Sleepy driving can kill

Around 4:40 a.m. on April 29, 2012, a long-distance tour bus on its way to the Tokyo Disney Resort crashed against a sound insulating wall of the Kan-Etsu Expressway in Fujioka, Gunma Prefecture, killing seven passengers from Toyama and Ishikawa prefectures and injuring 38 others. The Maebashi District Court on March 25 ruled that the driver, Kazan Kono, continued to drive although he felt sleepy and sentenced him to 9.5 years’ imprisonment and fined him ¥2 million.

After the accident, Kono was found to be suffering from sleep apnea syndrome (SAS), a disorder characterized by the stoppage of breathing or shallow breathing during sleep. Bus operators must regularly carry out strict medical checkups of drivers and make sure they’re not overworked. Drivers need to have the courage and common sense to stop driving and take a nap if they feel sleepy. The bottom line must be the safety of bus operations.

The focus of Kono’s trial was whether he experienced sleepiness while driving. The prosecution said that since he felt sleepy in the 20 minutes before the accident, he should have been able to anticipate the danger of falling asleep. Thus it said that his continuing driving constituted negligence and called for 10 years’ imprisonment and a fine of ¥2 million, almost the maximum punishment for dangerous driving causing death or injury.

The prosecution pointed out that Kono only slept three hours in the 36 hour period before driving the bus. During the 20 minutes period before the crash, he suddenly accelerated or slowed down 49 times between the speeds of 70 to 110 kph and that he admitted during the interrogation following his arrest that he had felt sleepy. Kono’s defense counsel countered by saying that because of SAS, he suddenly fell asleep without any prior sleepiness — a defense that has been used successfully in a similar case in Chiba.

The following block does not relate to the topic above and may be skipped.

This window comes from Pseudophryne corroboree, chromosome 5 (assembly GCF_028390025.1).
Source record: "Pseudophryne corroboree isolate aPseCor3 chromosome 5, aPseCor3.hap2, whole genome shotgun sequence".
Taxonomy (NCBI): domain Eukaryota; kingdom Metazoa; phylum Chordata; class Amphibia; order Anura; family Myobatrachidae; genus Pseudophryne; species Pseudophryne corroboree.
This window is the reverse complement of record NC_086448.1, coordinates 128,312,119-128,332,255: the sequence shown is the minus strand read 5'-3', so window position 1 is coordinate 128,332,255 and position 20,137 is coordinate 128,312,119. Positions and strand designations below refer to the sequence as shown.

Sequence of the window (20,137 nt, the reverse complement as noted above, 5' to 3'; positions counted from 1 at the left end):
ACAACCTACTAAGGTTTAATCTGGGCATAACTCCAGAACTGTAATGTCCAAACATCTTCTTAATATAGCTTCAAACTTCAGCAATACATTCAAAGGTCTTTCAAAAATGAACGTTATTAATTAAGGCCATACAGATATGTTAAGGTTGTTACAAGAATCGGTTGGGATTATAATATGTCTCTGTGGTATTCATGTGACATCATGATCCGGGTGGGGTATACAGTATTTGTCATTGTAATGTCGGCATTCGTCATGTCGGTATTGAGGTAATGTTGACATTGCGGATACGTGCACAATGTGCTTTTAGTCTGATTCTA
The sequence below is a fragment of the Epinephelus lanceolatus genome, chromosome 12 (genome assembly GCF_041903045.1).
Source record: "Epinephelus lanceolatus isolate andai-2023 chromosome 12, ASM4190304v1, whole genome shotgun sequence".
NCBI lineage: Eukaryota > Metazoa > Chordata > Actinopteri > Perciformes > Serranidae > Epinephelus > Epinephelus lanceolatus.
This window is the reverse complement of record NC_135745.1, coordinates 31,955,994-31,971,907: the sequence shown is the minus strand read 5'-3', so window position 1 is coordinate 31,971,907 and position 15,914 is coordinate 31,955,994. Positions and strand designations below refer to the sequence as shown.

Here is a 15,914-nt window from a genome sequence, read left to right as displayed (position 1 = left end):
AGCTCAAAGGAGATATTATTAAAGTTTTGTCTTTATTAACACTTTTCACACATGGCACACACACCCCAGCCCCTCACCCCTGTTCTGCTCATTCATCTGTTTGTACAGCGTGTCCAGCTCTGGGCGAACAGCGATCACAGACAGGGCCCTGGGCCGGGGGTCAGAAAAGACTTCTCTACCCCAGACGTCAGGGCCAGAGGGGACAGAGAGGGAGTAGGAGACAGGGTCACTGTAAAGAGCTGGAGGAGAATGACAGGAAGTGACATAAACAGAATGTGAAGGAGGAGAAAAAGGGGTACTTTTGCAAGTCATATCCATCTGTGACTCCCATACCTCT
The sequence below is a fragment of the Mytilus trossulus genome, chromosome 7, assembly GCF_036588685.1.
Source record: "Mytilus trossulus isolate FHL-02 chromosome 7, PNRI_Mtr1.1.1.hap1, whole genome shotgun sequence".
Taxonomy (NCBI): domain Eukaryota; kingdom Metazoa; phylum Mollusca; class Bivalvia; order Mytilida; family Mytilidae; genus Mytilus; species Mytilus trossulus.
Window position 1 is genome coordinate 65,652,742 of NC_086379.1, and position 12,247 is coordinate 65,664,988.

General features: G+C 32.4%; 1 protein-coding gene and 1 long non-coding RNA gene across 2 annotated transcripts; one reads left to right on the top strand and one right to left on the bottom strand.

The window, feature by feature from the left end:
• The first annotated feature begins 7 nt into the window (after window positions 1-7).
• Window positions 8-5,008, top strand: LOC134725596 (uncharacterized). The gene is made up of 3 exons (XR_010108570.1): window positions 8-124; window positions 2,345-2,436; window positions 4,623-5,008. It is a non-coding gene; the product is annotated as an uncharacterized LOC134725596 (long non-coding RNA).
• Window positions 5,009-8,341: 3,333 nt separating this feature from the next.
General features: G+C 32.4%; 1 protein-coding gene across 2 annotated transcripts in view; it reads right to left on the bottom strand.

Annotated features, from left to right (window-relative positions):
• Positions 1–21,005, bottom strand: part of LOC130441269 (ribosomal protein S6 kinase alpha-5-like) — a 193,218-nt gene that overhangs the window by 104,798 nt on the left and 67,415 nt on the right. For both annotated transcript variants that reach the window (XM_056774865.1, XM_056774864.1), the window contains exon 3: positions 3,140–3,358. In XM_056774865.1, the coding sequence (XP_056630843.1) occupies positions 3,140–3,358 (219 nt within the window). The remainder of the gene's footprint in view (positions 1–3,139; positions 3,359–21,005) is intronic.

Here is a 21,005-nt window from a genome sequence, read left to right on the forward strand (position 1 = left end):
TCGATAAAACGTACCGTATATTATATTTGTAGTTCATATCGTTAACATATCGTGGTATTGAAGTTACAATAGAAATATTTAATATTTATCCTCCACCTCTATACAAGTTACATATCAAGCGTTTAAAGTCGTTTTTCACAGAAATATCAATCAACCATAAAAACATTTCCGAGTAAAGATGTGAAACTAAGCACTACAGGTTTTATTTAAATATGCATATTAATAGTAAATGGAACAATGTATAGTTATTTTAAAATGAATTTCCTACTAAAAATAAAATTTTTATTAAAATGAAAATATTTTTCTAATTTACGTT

In the Kono ruling, presiding judge Mitsuaki Takayama said that the frequent change in the bus’ speed and a passenger’s testimony that Kono was resting his head on the steering wheel when the bus was in a service area showed that he had felt sleepy before the crash. The judge criticized him for failing to get adequate sleep prior to his shift and called his behavior unpardonable as a professional driver who held people’s lives in his hands.

On March 3, a bus crashed into a truck in a parking area of the Hokuriku Expressway, killing the driver and one passenger and injuring 26 others. The driver had SAS and had been told to undergo follow-up examinations. The transport ministry should make it obligatory for professional drivers to be tested for SAS. And all drivers should make sure they are well rested before they take the wheel and not hesitate to take a break if they feel sleepy.